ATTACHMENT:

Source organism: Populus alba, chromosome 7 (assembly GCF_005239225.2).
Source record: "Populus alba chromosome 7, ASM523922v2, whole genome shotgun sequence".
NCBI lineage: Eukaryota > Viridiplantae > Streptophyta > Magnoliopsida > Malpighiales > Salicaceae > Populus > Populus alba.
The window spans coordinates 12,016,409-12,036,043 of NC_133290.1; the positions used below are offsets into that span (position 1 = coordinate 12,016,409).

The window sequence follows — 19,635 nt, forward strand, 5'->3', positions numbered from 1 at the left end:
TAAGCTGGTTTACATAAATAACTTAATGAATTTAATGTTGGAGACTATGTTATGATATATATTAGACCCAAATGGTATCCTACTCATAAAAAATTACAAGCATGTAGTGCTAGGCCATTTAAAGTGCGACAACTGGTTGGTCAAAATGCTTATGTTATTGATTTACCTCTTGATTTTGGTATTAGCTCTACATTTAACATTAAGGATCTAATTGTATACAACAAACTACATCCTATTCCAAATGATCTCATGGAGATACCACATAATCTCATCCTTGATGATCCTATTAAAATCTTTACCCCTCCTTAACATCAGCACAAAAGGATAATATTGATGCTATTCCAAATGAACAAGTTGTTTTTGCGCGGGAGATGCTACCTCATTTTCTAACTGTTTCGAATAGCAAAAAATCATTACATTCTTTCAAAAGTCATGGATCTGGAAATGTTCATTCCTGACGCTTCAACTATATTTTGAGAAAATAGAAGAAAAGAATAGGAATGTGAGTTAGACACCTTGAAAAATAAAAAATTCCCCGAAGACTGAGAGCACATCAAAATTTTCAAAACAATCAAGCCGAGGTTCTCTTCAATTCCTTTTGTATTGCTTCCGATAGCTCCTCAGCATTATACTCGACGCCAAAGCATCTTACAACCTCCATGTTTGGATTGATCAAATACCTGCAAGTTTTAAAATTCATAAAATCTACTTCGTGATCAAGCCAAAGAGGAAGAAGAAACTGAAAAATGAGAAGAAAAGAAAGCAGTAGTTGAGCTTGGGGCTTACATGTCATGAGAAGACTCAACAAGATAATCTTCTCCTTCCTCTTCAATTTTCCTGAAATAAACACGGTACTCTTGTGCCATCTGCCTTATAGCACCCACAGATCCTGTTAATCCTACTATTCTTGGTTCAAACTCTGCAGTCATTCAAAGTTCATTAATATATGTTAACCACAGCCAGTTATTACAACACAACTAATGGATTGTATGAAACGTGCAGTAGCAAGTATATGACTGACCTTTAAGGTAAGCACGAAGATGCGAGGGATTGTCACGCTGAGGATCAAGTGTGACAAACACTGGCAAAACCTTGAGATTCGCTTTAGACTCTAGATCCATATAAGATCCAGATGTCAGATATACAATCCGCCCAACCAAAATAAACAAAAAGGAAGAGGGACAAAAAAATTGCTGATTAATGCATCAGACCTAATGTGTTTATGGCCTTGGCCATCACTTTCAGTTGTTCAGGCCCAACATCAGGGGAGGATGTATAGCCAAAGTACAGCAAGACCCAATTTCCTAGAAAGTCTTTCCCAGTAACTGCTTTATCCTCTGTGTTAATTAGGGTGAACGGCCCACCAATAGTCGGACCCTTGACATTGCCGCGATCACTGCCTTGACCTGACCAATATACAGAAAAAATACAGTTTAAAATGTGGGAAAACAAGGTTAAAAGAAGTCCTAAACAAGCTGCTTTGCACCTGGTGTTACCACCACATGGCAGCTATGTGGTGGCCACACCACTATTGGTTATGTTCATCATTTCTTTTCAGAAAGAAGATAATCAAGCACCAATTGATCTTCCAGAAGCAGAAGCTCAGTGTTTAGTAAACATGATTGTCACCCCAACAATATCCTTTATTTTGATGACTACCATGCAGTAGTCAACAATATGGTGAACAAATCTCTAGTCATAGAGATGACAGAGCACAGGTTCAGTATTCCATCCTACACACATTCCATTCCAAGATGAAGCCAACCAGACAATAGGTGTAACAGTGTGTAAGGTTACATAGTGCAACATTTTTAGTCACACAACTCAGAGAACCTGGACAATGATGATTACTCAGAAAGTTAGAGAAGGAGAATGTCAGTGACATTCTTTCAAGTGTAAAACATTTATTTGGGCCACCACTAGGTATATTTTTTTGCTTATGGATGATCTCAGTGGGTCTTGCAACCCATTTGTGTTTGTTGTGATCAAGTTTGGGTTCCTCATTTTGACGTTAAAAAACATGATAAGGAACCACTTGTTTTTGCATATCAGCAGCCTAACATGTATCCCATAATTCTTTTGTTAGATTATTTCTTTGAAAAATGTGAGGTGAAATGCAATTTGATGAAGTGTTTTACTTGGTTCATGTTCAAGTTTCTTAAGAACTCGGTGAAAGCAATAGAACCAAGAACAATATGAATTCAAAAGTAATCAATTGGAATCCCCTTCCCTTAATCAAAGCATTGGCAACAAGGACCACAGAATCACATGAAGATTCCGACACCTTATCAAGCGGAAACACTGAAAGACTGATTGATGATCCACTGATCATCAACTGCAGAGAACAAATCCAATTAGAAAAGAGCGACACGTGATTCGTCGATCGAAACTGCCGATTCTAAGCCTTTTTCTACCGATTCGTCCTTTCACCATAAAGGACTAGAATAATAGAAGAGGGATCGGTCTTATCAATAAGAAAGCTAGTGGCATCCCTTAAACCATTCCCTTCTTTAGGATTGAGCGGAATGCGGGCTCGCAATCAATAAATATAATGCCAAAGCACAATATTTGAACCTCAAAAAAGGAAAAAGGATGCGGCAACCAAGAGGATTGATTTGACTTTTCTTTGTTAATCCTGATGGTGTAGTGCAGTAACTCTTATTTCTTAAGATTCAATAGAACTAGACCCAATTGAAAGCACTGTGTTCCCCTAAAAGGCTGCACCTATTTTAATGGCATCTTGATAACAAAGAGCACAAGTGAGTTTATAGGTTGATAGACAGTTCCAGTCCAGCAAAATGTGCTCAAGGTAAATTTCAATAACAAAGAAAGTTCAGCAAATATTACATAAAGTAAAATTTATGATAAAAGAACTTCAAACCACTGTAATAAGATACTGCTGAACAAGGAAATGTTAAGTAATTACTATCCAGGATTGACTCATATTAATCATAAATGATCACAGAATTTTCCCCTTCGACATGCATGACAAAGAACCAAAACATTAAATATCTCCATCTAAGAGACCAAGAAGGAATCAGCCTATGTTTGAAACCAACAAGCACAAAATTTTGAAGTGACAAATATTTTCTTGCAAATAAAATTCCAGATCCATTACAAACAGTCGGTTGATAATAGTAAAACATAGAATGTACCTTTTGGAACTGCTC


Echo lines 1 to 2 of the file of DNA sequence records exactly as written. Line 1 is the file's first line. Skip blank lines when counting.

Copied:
Source organism: Populus alba, chromosome 7 (assembly GCF_005239225.2).
Source record: "Populus alba chromosome 7, ASM523922v2, whole genome shotgun sequence".